IT WAS during the euphoric years after World War II that Western industrialised nations (with the notable exception of the United States) first established the foundations of the modern welfare state.
Based on an egalitarian vision of society, one of its tenets was that citizens would enjoy universal access to health care, funded either by taxes (as it was in Britain, Canada and Sweden) or state-mandated social insurance schemes (the practice in France, Germany and the Netherlands).
Unfortunately, the euphoria did not last long. Well before the recent global financial crisis, health-care costs in many developed countries were already spiralling out of control, fuelled by ageing populations, rising patient demand and escalating costs associated with advances in medical technology. What was once “affordable” grew into a crushing burden.
Health care does not come free. Someone must pay. But who, and how? And having settled that question politically, what if health-care costs grow (they inexorably will, as new treatments and more effective drugs come on-stream) into a bottomless pit? There are no easy answers, which is why no country appears to be completely happy with its health- care system, with many in the midst of reform (and some even moving in contradictory directions with each change of government).
Much of the current debate on health- care reform revolves around the key issue of sustainability. Apart from rationing and queueing, various governments have in recent years sought to achieve this by diversifying funding sources, encouraging greater individual responsibility through co-payments and turning to the free market in order to deliver health- care services more efficiently.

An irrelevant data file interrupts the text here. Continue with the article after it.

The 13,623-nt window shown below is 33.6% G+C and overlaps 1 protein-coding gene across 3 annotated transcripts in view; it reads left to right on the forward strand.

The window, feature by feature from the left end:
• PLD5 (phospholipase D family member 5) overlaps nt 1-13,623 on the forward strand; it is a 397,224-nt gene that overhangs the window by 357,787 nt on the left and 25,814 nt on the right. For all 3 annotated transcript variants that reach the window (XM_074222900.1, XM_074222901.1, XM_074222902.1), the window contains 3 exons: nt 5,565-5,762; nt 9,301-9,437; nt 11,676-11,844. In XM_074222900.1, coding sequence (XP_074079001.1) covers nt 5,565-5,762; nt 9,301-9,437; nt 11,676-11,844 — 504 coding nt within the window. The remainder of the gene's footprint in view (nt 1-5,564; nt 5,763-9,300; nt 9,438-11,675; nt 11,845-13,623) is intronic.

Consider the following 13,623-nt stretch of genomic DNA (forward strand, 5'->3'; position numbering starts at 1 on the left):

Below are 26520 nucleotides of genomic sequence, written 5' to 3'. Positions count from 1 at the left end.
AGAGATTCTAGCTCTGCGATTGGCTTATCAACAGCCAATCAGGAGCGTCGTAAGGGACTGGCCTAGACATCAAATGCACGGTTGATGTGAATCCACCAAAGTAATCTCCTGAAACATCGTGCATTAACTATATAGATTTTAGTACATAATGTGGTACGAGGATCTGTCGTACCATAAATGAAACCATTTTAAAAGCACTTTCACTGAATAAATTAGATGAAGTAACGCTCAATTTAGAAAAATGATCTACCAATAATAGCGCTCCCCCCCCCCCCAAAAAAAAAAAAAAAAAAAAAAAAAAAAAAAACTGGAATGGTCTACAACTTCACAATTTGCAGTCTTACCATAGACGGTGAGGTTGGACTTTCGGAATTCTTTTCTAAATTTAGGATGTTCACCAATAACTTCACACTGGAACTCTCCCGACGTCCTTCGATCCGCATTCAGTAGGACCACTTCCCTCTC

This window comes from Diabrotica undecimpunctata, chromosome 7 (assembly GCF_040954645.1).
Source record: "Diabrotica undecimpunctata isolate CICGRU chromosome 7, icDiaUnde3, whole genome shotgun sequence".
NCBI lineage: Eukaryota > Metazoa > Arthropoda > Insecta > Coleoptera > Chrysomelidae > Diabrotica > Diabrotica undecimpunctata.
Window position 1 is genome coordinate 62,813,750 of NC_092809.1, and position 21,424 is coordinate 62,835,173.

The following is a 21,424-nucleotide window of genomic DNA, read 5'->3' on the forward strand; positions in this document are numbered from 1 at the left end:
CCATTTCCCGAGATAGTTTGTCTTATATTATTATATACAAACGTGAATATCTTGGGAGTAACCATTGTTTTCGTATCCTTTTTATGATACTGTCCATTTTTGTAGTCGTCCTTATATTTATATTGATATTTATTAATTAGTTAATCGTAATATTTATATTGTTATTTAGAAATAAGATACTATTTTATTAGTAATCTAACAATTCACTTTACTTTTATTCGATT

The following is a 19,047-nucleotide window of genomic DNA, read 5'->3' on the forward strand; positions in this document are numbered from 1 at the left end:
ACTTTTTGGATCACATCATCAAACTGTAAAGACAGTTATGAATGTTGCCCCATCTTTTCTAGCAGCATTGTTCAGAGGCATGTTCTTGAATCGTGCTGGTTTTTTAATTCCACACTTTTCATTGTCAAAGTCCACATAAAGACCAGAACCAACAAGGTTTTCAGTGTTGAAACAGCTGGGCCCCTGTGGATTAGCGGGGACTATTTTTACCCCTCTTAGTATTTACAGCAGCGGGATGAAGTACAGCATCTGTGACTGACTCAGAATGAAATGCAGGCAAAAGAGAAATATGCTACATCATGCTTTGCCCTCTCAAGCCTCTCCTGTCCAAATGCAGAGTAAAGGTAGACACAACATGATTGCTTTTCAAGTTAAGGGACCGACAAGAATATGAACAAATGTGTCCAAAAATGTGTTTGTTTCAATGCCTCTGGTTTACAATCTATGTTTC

It is in this light that the concept of national health insurance and its relevance to Singapore, as extolled by advocates such as Dr Jeremy Lim (“The moral case for health insurance for all”; The Straits Times, April 26), ought to be examined.
National health insurance entails a state-mandated, risk-pooling system into which all must pay, and from which all will benefit, so that the burden on any one individual is ameliorated.
The idea of universal health coverage is a noble one. But it does not automatically lead to better health care at affordable costs. On the contrary, countries with such health-care systems invariably struggle with cost containment since increased access must necessarily mean increased utilisation of health-care services, not to mention the greater potential for abuse, fraud and wastage.
Indeed, a closer examination of health-care systems worldwide suggests that there has to be a more nuanced and multidimensional approach to health-care financing, and that a one-size- fits-all approach would, at best, be a partial solution. The current trend towards hybrid and structurally complex health-care systems seems to bear this out.